Livieri, Paolo (2007) Sul problema della Sezione "OggettivitĂ " nella Scienza della Logica di Hegel. [Contributo in Libro] In: L'oggettivitĂ del pensiero. La filosofia di Hegel tra idealismo, anti-idealismo e realismo. Verifiche, 36 (1-4). Associazione trentina di scienze umane, Trento, pp. 157-186.
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There is a place in the Hegelian system where the notion of Objectivity is explicitly articulated. One entire section in the Science of Logic is entitled âObjectivityâ, almost suggesting that that would be the appropriate place to unveil the question of the notion of objective thought. However, precisely that section, its content and its presence have always represented a problematic knot in the Hegelian logical system.
The problem is two-fold: on the one hand, the categories of this section (Mechanism, Chemism and Teleology) seem to refer to the realm of the Realphilosophie, and they seem not to respect the purity of logical thought. This makes the connection between such section and the remaining Hegelian system uncertain and questionable. On the other hand, the Objectivity section does not seem to present any character which determines its logical advancement over Subjectivity.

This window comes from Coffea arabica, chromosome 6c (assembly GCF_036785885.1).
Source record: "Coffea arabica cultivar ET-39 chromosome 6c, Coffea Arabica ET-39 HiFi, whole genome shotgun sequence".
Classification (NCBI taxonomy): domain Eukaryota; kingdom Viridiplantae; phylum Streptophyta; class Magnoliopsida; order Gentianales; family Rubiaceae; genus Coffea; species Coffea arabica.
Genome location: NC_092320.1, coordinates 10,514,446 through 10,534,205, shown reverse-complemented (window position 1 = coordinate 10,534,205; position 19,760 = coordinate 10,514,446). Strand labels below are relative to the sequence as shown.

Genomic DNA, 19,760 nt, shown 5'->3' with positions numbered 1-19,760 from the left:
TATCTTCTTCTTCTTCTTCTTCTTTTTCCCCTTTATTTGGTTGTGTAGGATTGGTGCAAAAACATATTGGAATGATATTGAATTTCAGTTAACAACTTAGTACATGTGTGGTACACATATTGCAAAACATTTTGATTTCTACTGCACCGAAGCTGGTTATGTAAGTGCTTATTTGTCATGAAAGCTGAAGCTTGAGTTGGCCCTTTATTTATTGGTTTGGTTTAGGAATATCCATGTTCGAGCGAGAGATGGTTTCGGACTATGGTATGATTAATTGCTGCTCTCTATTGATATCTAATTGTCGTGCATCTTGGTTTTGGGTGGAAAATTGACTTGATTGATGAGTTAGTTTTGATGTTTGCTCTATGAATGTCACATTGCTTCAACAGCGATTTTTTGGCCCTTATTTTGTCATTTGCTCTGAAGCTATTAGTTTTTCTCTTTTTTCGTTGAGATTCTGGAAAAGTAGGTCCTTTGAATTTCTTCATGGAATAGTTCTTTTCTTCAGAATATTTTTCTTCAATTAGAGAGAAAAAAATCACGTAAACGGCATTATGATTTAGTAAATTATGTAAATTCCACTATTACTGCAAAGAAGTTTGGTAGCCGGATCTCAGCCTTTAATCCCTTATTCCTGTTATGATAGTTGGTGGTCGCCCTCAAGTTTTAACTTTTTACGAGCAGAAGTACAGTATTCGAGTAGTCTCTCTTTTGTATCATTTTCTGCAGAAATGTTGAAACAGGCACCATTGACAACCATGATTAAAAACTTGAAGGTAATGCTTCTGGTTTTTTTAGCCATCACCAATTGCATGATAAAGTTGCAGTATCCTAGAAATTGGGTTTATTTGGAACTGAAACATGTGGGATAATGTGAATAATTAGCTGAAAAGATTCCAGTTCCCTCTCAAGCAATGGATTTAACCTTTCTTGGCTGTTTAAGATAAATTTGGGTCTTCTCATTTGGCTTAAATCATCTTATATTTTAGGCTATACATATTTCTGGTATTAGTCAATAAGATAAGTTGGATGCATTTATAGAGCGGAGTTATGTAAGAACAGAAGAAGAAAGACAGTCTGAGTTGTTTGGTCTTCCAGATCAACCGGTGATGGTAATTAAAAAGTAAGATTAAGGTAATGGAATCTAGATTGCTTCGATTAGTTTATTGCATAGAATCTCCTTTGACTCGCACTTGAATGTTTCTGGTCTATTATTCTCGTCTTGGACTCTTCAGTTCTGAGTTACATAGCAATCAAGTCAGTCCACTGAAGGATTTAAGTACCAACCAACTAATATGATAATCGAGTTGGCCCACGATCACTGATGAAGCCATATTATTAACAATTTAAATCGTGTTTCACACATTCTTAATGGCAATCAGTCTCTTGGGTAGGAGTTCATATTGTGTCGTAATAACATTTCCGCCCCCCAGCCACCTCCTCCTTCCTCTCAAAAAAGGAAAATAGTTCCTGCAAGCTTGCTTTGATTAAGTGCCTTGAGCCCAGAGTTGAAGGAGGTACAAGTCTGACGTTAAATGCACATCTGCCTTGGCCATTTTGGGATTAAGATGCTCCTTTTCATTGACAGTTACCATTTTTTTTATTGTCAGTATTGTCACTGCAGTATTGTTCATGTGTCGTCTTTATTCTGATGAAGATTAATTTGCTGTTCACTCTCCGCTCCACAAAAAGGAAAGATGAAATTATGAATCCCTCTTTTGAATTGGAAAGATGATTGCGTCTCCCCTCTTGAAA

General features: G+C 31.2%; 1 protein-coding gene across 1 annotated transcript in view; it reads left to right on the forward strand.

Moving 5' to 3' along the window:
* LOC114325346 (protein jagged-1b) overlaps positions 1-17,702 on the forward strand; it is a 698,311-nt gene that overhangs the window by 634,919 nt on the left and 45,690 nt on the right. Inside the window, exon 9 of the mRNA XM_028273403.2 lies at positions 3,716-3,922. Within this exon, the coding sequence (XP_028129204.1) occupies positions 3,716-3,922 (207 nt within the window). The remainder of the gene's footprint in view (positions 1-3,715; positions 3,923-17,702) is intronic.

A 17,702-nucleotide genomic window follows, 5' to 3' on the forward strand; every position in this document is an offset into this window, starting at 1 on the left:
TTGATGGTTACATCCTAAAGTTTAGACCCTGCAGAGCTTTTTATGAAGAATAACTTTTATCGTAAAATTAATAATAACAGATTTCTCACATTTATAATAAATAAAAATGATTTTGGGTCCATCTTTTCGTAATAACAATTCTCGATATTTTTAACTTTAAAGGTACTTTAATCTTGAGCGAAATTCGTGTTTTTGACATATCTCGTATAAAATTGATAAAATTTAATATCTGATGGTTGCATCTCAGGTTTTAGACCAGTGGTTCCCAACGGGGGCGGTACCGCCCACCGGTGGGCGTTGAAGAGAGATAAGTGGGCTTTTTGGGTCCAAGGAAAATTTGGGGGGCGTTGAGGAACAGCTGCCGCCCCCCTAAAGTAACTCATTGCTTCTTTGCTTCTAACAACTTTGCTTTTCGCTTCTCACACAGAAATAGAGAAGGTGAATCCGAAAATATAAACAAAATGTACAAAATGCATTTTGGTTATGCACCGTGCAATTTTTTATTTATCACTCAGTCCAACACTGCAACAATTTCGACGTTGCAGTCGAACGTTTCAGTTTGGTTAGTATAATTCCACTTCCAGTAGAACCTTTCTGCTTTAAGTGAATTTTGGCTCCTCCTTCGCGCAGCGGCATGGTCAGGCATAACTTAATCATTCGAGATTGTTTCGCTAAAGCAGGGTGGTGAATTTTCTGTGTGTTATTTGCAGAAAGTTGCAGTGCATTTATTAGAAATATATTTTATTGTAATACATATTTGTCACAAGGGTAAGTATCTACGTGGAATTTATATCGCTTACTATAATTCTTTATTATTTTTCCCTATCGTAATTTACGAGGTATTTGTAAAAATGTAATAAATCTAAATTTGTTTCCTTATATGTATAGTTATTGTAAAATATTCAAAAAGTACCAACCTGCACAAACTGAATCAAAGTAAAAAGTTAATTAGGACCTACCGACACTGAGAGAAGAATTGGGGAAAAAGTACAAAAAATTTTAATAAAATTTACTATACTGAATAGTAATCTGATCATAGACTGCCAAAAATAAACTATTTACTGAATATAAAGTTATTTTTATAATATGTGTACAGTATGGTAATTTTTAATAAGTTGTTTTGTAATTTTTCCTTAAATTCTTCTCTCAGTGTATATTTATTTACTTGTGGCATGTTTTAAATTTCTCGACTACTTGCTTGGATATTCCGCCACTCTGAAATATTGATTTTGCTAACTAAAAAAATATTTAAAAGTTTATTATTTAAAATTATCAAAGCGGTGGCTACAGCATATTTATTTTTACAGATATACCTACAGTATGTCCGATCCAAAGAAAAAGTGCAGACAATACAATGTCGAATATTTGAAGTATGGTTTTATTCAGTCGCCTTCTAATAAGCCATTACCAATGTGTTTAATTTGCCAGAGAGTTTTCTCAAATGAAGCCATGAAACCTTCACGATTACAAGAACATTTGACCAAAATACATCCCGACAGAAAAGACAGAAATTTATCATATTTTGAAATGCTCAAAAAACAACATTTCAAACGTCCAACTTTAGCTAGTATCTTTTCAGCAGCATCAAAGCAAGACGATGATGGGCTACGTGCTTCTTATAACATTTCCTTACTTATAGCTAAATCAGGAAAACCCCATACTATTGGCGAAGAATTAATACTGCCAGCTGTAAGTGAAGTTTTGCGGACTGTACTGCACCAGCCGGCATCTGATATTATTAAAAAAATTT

This contribution focuses on the interpretation of the origin of this section and on the logical meaning that âobjectivityâ has in the Logic. This paper explores the roots of the problem attempting to undo a few of its theoretical knots via a particular interpretation of the Syllogism. The underlying thesis in this analysis is in fact that the section on Objectivity originates precisely in the internal dynamics of the Syllogism. The forms of self-reflection in the Syllogism justify the presence of the section Objectivity.
In this context, Objectivity does not present itself with the characters of immediacy and externality that are normally attributed to it, but it expresses the result of the syllogistic process. The second fundamental aspect of this short analysis is that Mechanism, Chemism and Teleology as categories are not directly exported from the Realphilosophie.
They are rather organizational forms in the relationships among concepts. Thus, they donât figure as abstractions from the proper structures of nature and spirit. Rather, they express the relational structures reached by thought once the syllogism has been able to manifest a yet occult rational capacity of thought.
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